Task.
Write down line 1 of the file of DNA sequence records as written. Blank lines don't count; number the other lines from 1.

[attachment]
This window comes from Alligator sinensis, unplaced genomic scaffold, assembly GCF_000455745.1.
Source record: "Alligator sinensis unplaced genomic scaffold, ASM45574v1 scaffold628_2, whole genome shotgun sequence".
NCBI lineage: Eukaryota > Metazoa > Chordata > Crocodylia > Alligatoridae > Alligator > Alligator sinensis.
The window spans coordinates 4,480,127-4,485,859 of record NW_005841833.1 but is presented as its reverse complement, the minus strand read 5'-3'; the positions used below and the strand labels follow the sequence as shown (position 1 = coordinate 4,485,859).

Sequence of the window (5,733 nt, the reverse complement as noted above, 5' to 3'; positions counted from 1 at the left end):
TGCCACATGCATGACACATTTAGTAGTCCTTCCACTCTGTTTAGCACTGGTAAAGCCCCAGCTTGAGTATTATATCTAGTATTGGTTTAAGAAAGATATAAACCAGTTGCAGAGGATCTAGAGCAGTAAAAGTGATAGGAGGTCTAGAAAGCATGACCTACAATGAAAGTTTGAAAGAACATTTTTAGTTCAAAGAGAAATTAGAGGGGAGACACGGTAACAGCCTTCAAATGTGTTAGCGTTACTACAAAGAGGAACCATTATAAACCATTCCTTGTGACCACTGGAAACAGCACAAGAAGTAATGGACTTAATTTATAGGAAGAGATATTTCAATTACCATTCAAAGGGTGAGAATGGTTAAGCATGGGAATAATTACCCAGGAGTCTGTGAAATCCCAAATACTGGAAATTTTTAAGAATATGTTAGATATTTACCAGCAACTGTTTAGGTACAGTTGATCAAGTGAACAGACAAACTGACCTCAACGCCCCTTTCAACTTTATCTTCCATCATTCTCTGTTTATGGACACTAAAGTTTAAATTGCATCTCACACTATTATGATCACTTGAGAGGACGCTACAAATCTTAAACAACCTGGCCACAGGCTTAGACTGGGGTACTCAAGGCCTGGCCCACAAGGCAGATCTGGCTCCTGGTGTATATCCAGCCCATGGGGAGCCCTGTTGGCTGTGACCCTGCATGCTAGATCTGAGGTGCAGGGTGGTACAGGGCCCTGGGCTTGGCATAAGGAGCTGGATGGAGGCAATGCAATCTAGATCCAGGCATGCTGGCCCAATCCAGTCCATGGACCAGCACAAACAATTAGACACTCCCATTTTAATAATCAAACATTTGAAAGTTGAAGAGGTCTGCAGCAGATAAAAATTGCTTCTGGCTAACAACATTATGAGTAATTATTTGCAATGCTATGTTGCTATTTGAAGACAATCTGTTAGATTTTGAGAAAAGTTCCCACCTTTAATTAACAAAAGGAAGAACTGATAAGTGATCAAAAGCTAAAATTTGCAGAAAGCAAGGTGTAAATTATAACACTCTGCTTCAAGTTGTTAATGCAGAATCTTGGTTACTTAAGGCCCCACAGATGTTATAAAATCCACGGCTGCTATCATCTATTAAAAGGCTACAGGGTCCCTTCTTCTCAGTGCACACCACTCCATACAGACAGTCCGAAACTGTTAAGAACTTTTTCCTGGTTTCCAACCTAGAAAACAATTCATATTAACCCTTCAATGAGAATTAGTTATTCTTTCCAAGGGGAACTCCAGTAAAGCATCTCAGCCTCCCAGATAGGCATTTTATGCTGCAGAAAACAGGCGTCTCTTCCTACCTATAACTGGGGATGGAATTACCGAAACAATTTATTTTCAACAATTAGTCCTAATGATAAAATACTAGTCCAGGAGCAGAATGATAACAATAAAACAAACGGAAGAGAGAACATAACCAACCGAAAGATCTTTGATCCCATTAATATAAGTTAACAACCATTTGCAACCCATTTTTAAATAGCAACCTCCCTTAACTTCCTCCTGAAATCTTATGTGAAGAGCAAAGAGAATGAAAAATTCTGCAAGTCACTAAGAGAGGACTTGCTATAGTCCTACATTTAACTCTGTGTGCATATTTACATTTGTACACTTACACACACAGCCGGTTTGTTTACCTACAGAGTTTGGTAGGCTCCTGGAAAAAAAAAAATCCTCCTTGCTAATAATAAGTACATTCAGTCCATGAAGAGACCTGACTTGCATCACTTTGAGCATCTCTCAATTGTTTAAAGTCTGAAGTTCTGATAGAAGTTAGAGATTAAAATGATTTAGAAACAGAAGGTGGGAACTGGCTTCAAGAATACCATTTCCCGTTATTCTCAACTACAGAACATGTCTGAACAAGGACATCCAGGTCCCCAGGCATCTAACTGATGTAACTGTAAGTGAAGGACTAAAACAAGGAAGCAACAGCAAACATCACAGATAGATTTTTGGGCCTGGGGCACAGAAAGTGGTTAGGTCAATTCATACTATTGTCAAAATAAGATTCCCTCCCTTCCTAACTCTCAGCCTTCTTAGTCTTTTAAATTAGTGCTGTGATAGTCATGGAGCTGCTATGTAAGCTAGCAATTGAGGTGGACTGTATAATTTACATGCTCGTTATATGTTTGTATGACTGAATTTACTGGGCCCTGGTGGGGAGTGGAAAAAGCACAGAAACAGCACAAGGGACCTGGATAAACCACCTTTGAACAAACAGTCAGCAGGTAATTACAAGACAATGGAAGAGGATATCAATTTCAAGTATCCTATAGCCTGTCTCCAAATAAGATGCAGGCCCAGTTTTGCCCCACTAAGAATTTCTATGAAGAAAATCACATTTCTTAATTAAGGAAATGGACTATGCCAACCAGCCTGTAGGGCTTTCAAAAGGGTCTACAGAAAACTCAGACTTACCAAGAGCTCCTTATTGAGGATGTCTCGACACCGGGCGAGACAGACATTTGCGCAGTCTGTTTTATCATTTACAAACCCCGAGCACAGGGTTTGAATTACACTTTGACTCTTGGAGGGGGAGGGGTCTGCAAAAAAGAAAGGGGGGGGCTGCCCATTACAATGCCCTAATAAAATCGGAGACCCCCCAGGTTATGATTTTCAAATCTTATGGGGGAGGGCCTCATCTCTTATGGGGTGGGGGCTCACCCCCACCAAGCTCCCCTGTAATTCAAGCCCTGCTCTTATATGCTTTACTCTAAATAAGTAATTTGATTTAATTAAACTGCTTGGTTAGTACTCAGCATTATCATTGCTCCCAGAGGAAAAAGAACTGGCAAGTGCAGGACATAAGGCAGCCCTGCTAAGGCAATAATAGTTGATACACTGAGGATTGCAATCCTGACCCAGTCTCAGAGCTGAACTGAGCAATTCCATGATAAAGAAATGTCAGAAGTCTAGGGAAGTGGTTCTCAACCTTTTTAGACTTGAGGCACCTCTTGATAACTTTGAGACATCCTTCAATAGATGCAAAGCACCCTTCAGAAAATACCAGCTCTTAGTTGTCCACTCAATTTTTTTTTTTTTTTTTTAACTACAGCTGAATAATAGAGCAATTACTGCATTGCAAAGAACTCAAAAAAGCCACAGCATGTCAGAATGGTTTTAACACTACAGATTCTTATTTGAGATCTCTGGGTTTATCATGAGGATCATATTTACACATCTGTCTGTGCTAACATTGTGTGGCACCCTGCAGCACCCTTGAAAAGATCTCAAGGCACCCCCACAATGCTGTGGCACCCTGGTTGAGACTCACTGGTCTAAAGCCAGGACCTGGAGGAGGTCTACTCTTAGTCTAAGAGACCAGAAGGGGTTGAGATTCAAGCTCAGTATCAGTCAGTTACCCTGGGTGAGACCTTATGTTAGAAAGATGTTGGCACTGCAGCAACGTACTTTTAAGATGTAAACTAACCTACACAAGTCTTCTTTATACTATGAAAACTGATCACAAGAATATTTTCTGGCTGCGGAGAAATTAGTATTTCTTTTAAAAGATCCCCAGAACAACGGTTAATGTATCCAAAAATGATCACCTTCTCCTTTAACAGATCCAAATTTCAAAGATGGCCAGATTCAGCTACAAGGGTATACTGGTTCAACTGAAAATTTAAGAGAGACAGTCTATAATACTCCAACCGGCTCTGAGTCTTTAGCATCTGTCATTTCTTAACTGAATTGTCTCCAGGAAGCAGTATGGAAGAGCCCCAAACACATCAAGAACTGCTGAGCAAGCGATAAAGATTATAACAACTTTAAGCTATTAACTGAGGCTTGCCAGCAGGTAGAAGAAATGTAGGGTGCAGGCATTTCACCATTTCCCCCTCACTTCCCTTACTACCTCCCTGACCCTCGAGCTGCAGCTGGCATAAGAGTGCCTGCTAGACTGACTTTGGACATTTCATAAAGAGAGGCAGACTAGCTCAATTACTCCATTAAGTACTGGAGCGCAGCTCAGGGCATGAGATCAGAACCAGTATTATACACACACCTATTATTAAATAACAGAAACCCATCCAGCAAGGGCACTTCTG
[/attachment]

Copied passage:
This window comes from Alligator sinensis, unplaced genomic scaffold, assembly GCF_000455745.1.